The Arctic

Puffins (aka Fratercula)

My IUCN status: Least concern (except for Atlantic puffins, which are considered vulnerable) 

About Me

I’ve got one of the flashiest beaks out there! Check out its bright color. Believe it or not, it’s only that vibrant in the warmer summer monthsthat’s because I’m trying to show off for breeding season. The brighter and larger the beak, the better I look to all the potential mates out there. After I find the perfect match, my beak will fade to a duller color for the winter months.

I’m totally committed to my family. Like many puffins, I keep the same mate every year, and dedicate a lot of time to making sure my family is happy and healthy! Puffins only lay one egg per year, and both moms and dads take responsibility for raising their babies. As a dad, I think I’m a shoo-in for the Father of the Year award!

Did You Know?

My nicknames include “sea parrot” and “clown of the sea.” The latter comes from my brightly-colored beak, but I also like to think it represents my excellent sense of humor.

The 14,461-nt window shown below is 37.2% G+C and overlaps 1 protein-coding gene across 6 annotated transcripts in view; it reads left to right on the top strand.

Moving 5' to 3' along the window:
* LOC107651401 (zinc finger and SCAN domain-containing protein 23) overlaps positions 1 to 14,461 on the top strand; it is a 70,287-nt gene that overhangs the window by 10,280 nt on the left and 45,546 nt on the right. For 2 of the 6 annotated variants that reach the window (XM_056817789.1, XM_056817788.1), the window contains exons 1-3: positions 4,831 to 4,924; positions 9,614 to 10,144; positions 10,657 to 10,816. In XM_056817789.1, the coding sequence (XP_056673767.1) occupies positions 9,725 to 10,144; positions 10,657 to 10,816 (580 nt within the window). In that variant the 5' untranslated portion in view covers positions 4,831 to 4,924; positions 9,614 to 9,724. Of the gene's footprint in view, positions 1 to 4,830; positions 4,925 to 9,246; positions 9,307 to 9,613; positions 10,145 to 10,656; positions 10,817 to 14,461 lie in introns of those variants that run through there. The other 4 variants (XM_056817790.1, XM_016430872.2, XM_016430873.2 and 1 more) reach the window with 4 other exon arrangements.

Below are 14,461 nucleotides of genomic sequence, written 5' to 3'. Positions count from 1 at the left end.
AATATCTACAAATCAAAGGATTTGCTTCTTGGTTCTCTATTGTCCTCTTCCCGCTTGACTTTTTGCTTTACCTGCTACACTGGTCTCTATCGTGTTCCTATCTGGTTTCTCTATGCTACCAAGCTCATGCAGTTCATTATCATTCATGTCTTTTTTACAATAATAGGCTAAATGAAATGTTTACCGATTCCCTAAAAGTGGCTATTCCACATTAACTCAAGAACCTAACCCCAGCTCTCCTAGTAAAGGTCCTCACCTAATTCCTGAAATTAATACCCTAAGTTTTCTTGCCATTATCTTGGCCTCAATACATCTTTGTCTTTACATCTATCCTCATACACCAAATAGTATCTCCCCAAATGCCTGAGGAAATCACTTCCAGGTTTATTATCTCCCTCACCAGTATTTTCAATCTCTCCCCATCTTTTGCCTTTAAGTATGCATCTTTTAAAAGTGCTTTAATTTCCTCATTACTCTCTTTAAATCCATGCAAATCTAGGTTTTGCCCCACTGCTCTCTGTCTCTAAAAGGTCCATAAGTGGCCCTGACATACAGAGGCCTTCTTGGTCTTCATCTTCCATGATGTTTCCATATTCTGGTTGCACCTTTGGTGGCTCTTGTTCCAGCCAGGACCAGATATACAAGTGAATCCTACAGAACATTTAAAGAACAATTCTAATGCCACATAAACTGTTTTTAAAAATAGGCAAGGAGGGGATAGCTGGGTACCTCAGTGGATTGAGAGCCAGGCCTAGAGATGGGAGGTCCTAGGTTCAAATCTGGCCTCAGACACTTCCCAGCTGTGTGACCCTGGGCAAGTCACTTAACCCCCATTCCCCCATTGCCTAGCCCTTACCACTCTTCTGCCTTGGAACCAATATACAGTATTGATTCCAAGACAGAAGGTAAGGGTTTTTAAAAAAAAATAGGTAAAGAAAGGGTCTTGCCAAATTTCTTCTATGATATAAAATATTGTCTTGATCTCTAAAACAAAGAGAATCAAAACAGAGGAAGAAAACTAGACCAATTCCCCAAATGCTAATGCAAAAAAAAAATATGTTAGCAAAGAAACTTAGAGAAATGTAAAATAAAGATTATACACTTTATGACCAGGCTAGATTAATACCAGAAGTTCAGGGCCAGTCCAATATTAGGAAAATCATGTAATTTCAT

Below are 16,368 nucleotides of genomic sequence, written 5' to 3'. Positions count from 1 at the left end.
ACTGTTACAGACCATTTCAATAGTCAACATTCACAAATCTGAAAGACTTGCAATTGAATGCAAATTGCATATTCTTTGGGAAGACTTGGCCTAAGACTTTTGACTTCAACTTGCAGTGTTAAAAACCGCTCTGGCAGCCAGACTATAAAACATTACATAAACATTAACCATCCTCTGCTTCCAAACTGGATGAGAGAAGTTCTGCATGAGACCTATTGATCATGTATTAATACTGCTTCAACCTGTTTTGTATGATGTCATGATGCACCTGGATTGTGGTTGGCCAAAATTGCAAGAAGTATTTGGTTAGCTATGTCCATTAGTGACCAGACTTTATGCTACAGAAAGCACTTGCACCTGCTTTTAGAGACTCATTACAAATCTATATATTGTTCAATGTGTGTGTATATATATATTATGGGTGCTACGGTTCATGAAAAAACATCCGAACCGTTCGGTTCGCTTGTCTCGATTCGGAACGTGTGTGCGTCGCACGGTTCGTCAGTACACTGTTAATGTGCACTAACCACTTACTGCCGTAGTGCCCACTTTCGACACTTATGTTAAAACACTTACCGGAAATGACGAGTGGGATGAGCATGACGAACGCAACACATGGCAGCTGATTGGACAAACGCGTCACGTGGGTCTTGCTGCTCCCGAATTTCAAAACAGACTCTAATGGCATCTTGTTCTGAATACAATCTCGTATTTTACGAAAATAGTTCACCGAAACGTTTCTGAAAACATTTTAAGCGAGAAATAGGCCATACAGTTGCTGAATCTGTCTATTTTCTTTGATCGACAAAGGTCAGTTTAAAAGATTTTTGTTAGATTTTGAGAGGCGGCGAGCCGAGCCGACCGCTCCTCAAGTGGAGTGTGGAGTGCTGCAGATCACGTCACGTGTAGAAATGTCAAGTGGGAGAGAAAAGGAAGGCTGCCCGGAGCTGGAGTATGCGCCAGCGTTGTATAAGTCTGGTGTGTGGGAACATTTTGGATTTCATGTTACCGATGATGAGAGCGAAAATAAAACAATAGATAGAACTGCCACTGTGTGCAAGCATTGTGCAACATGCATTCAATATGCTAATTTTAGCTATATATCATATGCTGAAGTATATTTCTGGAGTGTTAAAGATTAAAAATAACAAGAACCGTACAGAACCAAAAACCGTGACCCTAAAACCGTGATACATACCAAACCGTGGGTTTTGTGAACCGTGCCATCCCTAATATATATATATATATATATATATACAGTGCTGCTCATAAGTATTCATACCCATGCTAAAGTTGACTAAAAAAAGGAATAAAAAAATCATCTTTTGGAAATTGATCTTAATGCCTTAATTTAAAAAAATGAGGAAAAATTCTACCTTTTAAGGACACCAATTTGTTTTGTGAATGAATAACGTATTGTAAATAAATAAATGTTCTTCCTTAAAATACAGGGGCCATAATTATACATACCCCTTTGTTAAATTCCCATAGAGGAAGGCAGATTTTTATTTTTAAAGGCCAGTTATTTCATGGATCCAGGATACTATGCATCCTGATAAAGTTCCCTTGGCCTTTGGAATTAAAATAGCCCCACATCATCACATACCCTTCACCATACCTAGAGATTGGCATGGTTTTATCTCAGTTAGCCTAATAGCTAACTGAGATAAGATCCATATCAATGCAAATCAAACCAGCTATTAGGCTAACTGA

I love to flyand I’m good at it, too! I can flap my wings up to 400 beats per minute, reaching speeds of 55 mph. Not to brag, but I’m a pretty great swimmer too. I can dive 200 feet below the ocean surface and flap my wings like I’m flying underwater. I use my large, orange feet to steer so I can hunt for fish. 

I’m pretty picky about my home. I have a burrow that my mate and I return to every year that I line with grasses, seaweed and feathers to make it extra cozy. 

Fast Facts

Members of my family: Atlantic Puffin (vulnerable), Horned Puffin (least concern), Tufted Puffin (least concern), and Rhinoceros Auklet (least concern) 

How long I live: Up to 20 years

Where I like to hang out: I spend most of my time out in open water, but gather with other puffins near coasts when it’s time to breed. 

Where I live: My family and I are mostly found in the Arctic and sub-Arctic but, depending on the season, we can also be found in the northern Atlantic and Pacific oceans. 

What I like to eat: Small fish, such as sand eels, herring, hake and capelin

Get to Know Me



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